U.S. Equal Employment Opportunity Commission
Female Mortgage Bankers in Columbus, Ohio Were Subjected to Sex-Based Harassment And Denied Lucrative Sales Opportunities, Federal Agency Charged
CLEVELAND - Financial giant JPMorgan Chase will pay $1,450,000 and revamp its call data retention procedures to settle a sex-based harassment lawsuit filed by the U.S Equal Employment Opportunity Commission (EEOC), the agency announced today.
The EEOC charged in its lawsuit that JPMorgan Chase maintained a sexually hostile work environment towards its female mortgage bankers assigned to its Polaris Park facility, located outside Columbus, Ohio. This situation consisted of sexually charged behavior and comments from the supervisory staff and participating mortgage bankers, which resulted in a sexist and uncivil atmosphere. The EEOC further alleged that the female mortgage bankers who did not embrace and participate in these circumstances became ostracized and suffered economic consequences by being deprived of lucrative sales calls, being deprived of training opportunities, and being denied other benefits of employment.
Such alleged conduct violates Title VII of the Civil Rights Act of 1964. The EEOC filed suit in U.S. District Court for the Southern District of Ohio, Civil Action 2:09-cv-00864, after first attempting to reach a pre-litigation settlement through its conciliation process.
"This case demonstrates the EEOC's ongoing commitment to ensuring that women enjoy the same terms and conditions of employment as their male counterparts and that their success on the job cannot be conditioned on participating in a sexually hostile work environment," said EEOC General Counsel David Lopez.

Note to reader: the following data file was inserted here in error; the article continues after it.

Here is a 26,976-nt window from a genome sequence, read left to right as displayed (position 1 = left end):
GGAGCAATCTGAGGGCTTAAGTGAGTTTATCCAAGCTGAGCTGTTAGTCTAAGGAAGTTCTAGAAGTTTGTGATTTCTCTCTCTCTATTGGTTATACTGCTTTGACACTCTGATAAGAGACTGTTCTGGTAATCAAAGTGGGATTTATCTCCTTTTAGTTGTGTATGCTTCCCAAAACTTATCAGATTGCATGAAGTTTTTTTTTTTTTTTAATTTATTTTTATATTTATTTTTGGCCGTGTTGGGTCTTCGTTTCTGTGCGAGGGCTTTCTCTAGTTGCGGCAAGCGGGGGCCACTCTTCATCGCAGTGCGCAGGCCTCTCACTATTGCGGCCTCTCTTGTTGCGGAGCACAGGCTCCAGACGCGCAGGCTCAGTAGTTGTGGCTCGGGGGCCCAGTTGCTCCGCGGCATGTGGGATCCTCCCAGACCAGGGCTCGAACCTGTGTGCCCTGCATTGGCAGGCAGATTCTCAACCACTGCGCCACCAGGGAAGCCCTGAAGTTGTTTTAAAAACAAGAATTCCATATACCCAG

EEOC Philadelphia District Director Spencer H. Lewis, Jr. said, "The EEOC is committed to combating unlawful sex discrimination in the workplace and will hold an employer responsible for fostering an inhospitable and uncomfortable atmosphere for women."
The $1,450,000 in monetary relief will be allocated among 16 female mortgage bankers who worked at JPMorgan Chase's call center in its Polaris Park facility. The consent decree resolving the case also enjoins JPMorgan Chase from creating or maintaining a sexually hostile work environment there in the future. Moreover, JPMorgan Chase is developing a call data retention system so that assignments of sales calls can be accessed and analyzed to ensure that they are being equitably distributed among the mortgage bankers.
Philadelphia Regional Attorney Debra M. Lawrence added, "We are pleased that JPMorgan Chase worked with us to craft a comprehensive settlement that will benefit its mortgage sales staff. In addition to the monetary compensation for the class members, the extensive training and equitable measures are designed to ensure the equality of the terms and conditions of employment and ensure the elimination of the discriminatory situation that resulted in this lawsuit."
According to company information, New York-based JPMorgan Chase (NYSE: JPM) is a leading global financial services firm with assets of $2.4 trillion, operating in more than 60 countries, with more than 260,000 employees.
The EEOC's Philadelphia District Office oversees Pennsylvania, Maryland, Delaware, West Virginia and parts of New Jersey and Ohio.
The EEOC enforces federal laws prohibiting employment discrimination. Further information about the agency is available at its website, www.eeoc.gov.